While browsing through the Deccan Heritage Foundation’s (DHF)website, we were pleasantly surprised. Although it works towards the conservation of heritage structures in India’s Deccan region, it is actually a registered charity in the United Kingdom. “My interest in the Deccan dates back to the mid 1960s, when I travelled across India as a young Australian architecture student. India was the first country with a historical pedigree and rich artistic traditions that I had ever seen!” reminisces George Michell, one of DHF’s founders. The aim of the foundation is to preserve and build awareness about heritage and architectural structures of the Deccan.
Call of the Deccan
Michell, originally a trained architect, started researching on the Deccan region in the early 1970s when he made measured drawings of the early Chalukya temples in the Badami region. During the 1980s and ‘90s, Michell also co-directed an international team of architects and archaeologists to map and study the ruined city of Hampi Vijayanagara. “The Deccan represents one of the most historically important regions of the country, especially in terms of the interaction of Buddhist, Hindu and Muslim cultures, and overlaid with colonial European culture. These are represented by a range of amazingly well preserved monuments to still to be seen,” feels Michell. The lack of knowledge about heritage in the Deccan, and the lack of programmes directed towards sensitising adults and children led to its foundation.
Mumbai’s kids will do it
Registered in the UK in July 2011, DHF has till date published six illustrated books and is currently piloting an education programme called Deccan Heritage Explorers. In February, they completed their first programme, Mumbai Heritage Explorers, with three educational institutions in Mumbai (Teach For India — Jafari English School; Govandi, The Cathedral and John Connon School; Fort and The Somaiya Vidyavihar College; BA History First Year). “The students we worked with came from diverse social, cultural, and economic backgrounds. Not only do we introduce students to different types of heritage, we take students through on-site programming in the city so (that) they can make real connections between heritage and their everyday experiences,” says Malvika Bhatia, Education and Outreach Coordinator.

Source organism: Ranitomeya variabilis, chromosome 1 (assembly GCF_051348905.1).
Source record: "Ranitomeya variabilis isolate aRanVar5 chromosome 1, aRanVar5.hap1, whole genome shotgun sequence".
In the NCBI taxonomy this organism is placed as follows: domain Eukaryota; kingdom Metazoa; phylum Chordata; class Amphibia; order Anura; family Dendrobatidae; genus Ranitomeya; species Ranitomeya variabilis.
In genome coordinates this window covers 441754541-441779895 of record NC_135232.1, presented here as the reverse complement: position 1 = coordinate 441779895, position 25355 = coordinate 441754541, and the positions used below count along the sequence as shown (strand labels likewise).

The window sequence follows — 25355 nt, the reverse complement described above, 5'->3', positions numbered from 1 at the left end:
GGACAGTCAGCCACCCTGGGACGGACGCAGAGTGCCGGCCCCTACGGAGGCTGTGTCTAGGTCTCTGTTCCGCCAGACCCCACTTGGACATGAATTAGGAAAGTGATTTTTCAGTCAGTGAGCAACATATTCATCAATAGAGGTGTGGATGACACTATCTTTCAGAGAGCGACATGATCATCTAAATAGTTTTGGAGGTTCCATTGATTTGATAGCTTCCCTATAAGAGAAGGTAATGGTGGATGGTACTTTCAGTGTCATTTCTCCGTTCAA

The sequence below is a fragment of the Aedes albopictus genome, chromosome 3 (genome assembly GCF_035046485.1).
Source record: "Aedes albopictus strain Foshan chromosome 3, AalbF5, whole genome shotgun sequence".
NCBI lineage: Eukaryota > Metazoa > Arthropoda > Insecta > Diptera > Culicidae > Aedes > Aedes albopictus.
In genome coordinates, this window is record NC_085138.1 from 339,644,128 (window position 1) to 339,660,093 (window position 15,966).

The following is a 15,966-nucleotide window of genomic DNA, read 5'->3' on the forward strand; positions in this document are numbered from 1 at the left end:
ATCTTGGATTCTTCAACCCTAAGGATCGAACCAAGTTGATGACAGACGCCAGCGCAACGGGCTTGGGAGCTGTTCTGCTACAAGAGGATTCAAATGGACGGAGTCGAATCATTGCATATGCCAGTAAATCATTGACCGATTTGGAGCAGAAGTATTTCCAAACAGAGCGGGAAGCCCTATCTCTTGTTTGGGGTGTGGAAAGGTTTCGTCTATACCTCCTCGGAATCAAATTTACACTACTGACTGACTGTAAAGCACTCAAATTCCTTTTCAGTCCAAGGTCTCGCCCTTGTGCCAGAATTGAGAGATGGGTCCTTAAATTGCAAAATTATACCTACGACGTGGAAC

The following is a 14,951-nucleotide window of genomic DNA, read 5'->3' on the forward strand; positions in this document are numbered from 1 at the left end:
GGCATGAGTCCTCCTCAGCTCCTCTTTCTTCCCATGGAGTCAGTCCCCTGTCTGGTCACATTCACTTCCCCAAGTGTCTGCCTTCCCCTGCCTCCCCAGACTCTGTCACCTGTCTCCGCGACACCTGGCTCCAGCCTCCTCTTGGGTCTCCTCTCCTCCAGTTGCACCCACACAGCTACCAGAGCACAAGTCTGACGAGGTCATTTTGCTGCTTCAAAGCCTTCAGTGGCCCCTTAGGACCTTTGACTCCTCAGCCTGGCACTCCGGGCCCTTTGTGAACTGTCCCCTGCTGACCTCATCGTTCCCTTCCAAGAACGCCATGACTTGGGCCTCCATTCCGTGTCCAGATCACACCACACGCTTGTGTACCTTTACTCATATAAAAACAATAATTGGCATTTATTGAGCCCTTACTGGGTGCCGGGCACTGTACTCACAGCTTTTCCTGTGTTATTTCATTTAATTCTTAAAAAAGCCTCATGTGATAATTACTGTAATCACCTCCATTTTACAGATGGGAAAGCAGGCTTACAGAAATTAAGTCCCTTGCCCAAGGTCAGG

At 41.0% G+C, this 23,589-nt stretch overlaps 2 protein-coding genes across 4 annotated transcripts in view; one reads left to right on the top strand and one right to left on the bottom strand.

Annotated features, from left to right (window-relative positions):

“We also plan to take on conservation projects that look at heritage conservation in a holistic manner; looking at the interrelations between the natural, the built and the intangible heritage within which the site exists. It is vital to understand the significance of the heritage resources for the local community, how these communities interact with heritage and how heritage may play a role in their sustainability — economic, cultural, environmental — for that region,” shares Prachi Dalal, Head of DHF, India. Their team also included Saker Mistri and Kaiwan Mehta as advisers in development and implementation of the pilot project. DHF feels that the fundamental challenge for the cause of heritage preservation in Mumbai is to make people realise the extent to which heritage impacts their daily lives.
Break the barrier
Their efforts have yielded results, “Children, irrespective of their socio-cultural backgrounds are interested in Mumbai, and want to make a difference. It is critical to involve parents and build inter-generational bridges. A student group was disturbed when they spotted people throw garbage from their car, near Horniman Circle — this sounds like a tiny act but for this group of schoolgirls living near Mumbai’s largest garbage dump (Govandi), it took courage, and is a paradigm shift,” summarises Dalal.
Log on to deccanheritagefoundation.org
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